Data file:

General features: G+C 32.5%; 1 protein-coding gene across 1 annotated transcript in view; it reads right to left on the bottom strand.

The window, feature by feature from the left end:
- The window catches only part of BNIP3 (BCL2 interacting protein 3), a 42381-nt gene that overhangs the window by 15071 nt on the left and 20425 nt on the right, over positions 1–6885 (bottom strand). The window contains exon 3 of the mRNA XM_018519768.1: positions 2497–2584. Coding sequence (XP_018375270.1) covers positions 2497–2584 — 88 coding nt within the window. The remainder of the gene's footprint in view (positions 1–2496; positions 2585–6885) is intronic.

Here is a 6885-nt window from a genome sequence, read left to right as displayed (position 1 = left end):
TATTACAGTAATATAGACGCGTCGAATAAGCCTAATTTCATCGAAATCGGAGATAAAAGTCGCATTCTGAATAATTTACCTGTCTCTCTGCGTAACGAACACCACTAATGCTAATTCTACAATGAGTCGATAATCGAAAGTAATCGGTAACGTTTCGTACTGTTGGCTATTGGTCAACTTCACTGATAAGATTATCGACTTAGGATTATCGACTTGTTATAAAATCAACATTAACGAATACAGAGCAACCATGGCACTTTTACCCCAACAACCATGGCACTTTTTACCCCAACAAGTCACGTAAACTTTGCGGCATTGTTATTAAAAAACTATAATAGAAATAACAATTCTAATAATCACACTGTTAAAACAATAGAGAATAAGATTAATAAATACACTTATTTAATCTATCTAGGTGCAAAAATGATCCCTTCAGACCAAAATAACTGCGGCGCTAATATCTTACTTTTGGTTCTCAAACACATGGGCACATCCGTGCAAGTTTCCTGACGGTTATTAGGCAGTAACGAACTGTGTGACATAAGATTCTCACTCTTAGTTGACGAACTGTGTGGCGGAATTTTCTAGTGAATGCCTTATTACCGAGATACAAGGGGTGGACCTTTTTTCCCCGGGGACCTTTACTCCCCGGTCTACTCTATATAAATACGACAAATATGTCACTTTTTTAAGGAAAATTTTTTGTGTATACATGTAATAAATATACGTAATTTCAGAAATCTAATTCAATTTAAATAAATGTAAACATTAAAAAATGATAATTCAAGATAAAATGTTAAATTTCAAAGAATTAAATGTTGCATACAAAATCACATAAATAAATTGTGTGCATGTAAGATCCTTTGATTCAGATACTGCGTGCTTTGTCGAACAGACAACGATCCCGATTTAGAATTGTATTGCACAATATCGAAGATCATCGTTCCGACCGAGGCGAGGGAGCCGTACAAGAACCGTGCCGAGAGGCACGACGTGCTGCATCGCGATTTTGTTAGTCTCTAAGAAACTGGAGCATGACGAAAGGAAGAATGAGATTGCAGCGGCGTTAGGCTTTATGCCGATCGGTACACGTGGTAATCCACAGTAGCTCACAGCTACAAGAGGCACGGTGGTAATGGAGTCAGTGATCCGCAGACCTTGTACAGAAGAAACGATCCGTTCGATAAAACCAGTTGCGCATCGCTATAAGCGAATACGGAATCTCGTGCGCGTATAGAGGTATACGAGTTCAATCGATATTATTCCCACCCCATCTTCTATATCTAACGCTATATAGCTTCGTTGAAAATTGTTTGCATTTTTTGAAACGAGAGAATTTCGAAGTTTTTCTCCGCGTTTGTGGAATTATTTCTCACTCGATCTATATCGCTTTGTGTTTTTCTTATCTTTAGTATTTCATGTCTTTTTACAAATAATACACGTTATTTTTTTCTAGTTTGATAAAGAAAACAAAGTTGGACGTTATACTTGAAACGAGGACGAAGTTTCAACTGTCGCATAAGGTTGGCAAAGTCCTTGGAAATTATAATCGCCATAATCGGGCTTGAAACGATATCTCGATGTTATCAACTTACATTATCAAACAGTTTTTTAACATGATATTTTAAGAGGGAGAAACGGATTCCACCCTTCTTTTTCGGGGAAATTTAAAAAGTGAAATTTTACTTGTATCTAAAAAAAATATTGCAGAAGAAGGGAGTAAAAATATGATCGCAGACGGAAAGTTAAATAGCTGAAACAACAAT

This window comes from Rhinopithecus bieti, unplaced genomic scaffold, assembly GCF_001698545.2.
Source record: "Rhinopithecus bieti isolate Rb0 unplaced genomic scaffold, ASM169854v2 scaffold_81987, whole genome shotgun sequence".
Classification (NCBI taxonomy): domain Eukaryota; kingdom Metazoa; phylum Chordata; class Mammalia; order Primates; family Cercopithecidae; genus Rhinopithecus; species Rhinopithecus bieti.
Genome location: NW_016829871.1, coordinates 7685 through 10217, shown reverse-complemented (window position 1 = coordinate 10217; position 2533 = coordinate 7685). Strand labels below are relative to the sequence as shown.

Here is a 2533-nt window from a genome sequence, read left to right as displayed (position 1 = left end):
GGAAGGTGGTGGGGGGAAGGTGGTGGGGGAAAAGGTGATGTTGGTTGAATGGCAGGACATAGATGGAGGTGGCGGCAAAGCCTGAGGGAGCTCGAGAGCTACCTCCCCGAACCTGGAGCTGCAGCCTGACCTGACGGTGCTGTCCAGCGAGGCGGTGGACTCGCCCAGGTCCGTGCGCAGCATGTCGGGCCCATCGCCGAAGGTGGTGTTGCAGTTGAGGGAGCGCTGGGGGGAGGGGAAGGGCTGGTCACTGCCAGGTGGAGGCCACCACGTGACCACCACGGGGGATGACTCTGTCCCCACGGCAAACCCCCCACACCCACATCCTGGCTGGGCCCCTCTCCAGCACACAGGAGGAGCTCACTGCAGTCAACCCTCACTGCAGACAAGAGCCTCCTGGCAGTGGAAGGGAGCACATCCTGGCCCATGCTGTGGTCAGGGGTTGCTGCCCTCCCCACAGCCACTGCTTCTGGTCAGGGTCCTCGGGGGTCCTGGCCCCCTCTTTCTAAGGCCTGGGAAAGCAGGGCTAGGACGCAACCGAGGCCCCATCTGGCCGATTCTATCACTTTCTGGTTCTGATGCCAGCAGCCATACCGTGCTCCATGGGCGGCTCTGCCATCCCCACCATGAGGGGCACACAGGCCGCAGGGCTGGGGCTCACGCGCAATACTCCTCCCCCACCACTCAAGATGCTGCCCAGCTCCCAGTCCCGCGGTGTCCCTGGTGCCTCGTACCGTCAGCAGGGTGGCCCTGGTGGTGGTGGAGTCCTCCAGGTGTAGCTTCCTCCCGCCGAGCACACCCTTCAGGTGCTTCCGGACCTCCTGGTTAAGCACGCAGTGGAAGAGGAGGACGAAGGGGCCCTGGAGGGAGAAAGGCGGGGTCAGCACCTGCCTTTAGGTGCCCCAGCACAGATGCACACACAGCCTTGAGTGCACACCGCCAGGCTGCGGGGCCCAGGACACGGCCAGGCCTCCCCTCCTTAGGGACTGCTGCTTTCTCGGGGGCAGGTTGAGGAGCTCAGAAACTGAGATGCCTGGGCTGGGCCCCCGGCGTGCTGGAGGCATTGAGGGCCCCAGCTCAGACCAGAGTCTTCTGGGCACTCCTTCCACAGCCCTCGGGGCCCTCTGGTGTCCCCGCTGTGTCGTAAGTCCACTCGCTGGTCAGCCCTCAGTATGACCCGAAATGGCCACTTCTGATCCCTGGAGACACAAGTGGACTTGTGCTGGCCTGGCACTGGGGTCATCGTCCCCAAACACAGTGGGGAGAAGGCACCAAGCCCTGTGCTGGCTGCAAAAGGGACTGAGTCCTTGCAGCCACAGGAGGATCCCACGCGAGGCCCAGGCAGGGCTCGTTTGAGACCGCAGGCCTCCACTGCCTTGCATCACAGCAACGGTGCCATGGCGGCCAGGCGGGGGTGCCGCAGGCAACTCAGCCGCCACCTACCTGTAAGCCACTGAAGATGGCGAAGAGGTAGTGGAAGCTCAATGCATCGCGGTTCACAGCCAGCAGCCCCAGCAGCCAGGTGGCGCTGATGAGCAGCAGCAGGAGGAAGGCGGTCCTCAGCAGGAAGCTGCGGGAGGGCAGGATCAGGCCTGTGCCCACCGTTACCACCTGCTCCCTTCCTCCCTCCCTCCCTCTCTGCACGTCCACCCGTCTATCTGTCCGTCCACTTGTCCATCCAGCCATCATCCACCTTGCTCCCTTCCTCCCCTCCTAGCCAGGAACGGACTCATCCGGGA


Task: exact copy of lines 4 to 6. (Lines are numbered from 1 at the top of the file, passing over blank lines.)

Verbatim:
Here is a 6885-nt window from a genome sequence, read left to right as displayed (position 1 = left end):
TATTACAGTAATATAGACGCGTCGAATAAGCCTAATTTCATCGAAATCGGAGATAAAAGTCGCATTCTGAATAATTTACCTGTCTCTCTGCGTAACGAACACCACTAATGCTAATTCTACAATGAGTCGATAATCGAAAGTAATCGGTAACGTTTCGTACTGTTGGCTATTGGTCAACTTCACTGATAAGATTATCGACTTAGGATTATCGACTTGTTATAAAATCAACATTAACGAATACAGAGCAACCATGGCACTTTTACCCCAACAACCATGGCACTTTTTACCCCAACAAGTCACGTAAACTTTGCGGCATTGTTATTAAAAAACTATAATAGAAATAACAATTCTAATAATCACACTGTTAAAACAATAGAGAATAAGATTAATAAATACACTTATTTAATCTATCTAGGTGCAAAAATGATCCCTTCAGACCAAAATAACTGCGGCGCTAATATCTTACTTTTGGTTCTCAAACACATGGGCACATCCGTGCAAGTTTCCTGACGGTTATTAGGCAGTAACGAACTGTGTGACATAAGATTCTCACTCTTAGTTGACGAACTGTGTGGCGGAATTTTCTAGTGAATGCCTTATTACCGAGATACAAGGGGTGGACCTTTTTTCCCCGGGGACCTTTACTCCCCGGTCTACTCTATATAAATACGACAAATATGTCACTTTTTTAAGGAAAATTTTTTGTGTATACATGTAATAAATATACGTAATTTCAGAAATCTAATTCAATTTAAATAAATGTAAACATTAAAAAATGATAATTCAAGATAAAATGTTAAATTTCAAAGAATTAAATGTTGCATACAAAATCACATAAATAAATTGTGTGCATGTAAGATCCTTTGATTCAGATACTGCGTGCTTTGTCGAACAGACAACGATCCCGATTTAGAATTGTATTGCACAATATCGAAGATCATCGTTCCGACCGAGGCGAGGGAGCCGTACAAGAACCGTGCCGAGAGGCACGACGTGCTGCATCGCGATTTTGTTAGTCTCTAAGAAACTGGAGCATGACGAAAGGAAGAATGAGATTGCAGCGGCGTTAGGCTTTATGCCGATCGGTACACGTGGTAATCCACAGTAGCTCACAGCTACAAGAGGCACGGTGGTAATGGAGTCAGTGATCCGCAGACCTTGTACAGAAGAAACGATCCGTTCGATAAAACCAGTTGCGCATCGCTATAAGCGAATACGGAATCTCGTGCGCGTATAGAGGTATACGAGTTCAATCGATATTATTCCCACCCCATCTTCTATATCTAACGCTATATAGCTTCGTTGAAAATTGTTTGCATTTTTTGAAACGAGAGAATTTCGAAGTTTTTCTCCGCGTTTGTGGAATTATTTCTCACTCGATCTATATCGCTTTGTGTTTTTCTTATCTTTAGTATTTCATGTCTTTTTACAAATAATACACGTTATTTTTTTCTAGTTTGATAAAGAAAACAAAGTTGGACGTTATACTTGAAACGAGGACGAAGTTTCAACTGTCGCATAAGGTTGGCAAAGTCCTTGGAAATTATAATCGCCATAATCGGGCTTGAAACGATATCTCGATGTTATCAACTTACATTATCAAACAGTTTTTTAACATGATATTTTAAGAGGGAGAAACGGATTCCACCCTTCTTTTTCGGGGAAATTTAAAAAGTGAAATTTTACTTGTATCTAAAAAAAATATTGCAGAAGAAGGGAGTAAAAATATGATCGCAGACGGAAAGTTAAATAGCTGAAACAACAAT

This window comes from Rhinopithecus bieti, unplaced genomic scaffold, assembly GCF_001698545.2.